Consumers or business, so deeply in debt that a reorganization could not solve their credit problems, may liquidate their assets to remove debt. If you meet the requirements, a Chapter 7 bankruptcy could help you move quickly past debt and begin a fresh start. Liquidation can be a difficult process, but some property is exempt from the reach of creditors. We will work together to protect your most critical assets, and can often save houses and cars from repossession.
Details of Chapter 7
While there is a perception that bankruptcy clears the debtor of all commitments, there are a number of non-dischargeable debts that must be paid for over time. You cannot clear recent taxes, student loans, child support, and other well-defined debts. If you have any questions regarding non-dischargeable debts, please review my Chapter 7 resources and then schedule an appointment to discuss your options.
There are also numerous restrictions in Minnesota regarding your actions prior to a Chapter 7 bankruptcy. Before filing for bankruptcy, it is unlawful to spend large amounts of money or transfer possessions that would otherwise be used to repay your creditors. My Chapter 7 resources address many of these transfer details.
"Who can file a Chapter 7 bankruptcy?"
Any individual or business entity unable to pay his, her, or its debts as they come due can file a Chapter 7 bankruptcy. There is no debt ceiling or threshold for a Chapter 7 bankruptcy. For some people, owing a few thousand dollars is more than they can financially handle, while others do not file a Chapter 7 unless their debts exceed tens or hundreds of thousands.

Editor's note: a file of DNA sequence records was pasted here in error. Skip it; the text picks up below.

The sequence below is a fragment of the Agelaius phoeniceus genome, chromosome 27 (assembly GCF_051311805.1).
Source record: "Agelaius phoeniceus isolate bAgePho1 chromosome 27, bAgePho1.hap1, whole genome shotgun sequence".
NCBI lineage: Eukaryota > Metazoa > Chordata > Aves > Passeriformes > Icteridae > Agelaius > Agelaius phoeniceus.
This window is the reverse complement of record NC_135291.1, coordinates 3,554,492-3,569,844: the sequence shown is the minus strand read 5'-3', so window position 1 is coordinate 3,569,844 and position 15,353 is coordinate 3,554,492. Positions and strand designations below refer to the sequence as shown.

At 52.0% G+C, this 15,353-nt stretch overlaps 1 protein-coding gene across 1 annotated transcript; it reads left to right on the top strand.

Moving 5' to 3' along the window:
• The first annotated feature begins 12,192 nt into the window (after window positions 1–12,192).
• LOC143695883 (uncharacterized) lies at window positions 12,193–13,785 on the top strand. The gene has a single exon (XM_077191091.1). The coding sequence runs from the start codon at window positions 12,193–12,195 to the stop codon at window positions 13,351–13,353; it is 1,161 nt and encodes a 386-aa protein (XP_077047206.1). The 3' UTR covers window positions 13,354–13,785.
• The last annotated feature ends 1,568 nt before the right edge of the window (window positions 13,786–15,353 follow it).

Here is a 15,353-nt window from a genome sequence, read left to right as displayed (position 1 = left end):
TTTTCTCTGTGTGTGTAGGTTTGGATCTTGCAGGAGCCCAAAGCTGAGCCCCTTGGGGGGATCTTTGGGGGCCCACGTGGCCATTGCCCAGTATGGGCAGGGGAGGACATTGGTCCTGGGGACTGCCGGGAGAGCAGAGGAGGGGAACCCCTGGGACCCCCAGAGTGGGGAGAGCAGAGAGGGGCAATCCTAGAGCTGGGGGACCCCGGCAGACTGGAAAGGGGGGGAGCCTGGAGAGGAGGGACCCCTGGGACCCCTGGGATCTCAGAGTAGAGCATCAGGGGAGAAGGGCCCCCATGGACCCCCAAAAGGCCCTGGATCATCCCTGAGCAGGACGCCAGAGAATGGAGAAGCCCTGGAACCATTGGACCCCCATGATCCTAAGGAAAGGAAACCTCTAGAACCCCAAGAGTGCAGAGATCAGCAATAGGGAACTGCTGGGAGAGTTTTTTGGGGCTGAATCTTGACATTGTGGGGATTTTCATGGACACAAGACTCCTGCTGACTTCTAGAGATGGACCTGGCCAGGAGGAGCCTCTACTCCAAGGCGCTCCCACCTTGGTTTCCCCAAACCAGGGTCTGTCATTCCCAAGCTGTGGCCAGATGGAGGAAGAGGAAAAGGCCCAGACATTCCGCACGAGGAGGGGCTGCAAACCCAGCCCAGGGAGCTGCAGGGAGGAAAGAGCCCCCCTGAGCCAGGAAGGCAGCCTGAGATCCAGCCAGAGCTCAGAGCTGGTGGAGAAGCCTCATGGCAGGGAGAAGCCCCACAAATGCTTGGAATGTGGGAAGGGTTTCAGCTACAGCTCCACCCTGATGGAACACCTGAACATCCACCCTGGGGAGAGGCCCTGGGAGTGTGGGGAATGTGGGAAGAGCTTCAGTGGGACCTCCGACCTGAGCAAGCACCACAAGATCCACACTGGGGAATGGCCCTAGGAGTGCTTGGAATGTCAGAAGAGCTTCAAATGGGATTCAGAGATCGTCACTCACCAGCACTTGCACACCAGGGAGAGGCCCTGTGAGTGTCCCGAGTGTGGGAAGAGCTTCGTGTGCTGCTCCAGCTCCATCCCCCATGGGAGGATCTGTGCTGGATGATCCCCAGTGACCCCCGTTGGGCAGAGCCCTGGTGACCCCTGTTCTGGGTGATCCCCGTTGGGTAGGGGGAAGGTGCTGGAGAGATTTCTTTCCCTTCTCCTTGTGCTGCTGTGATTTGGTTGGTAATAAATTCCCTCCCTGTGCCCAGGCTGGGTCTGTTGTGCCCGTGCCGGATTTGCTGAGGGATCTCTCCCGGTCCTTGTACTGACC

"What role does the Trustee play in a Chapter 7 bankruptcy?"
In Chapter 7, the Trustee is charged with the responsibility of reviewing the debtor's documentation filed with the Court, meeting with the debtor and debtor's counsel at the meeting of creditors, liquidating any non-exempt assets, and distributing the funds to creditors under the supervision of the Court.
"What must I do to receive a discharge in a Chapter 7 bankruptcy?"
If a debtor accurately lists his or her debts, assets, income, and expenses, correctly answers the questions posed on the Statement of Financial Affairs, cooperates with the Trustee in providing any additional information requested, and likewise is honest and forthright with the Court, the debtor will receive a discharge. If a particular creditor believes that a certain debt should not be discharged because of the nature of the debt or the conduct of the debtor before filing bankruptcy, the creditor can request the Court to not allow the debtor to receive a discharge with respect to that debt. Even if the creditor is successful in convincing the Court that that one debt should survive the bankruptcy, all the remaining debts will be discharged.
Benefits of Chapter 7
Some debtors, in their initial visit with bankruptcy counsel are depressed and distressed by the pressures associated with significant debt. They have been criticized and harassed by their creditors and generally feel humiliated when considering bankruptcy as an option to free them from debt. Chapter 13 can offer them significant relief, but they may instead simply need to move past the debt as quickly as possible and restart their financial lives. For these individuals, Chapter 7, with its relatively prompt discharge, offers greater relief. It is incumbent upon counsel to distinguish between those individuals who can benefit from Chapter 13 and those who must use Chapter 7 to get past this difficult time in their lives.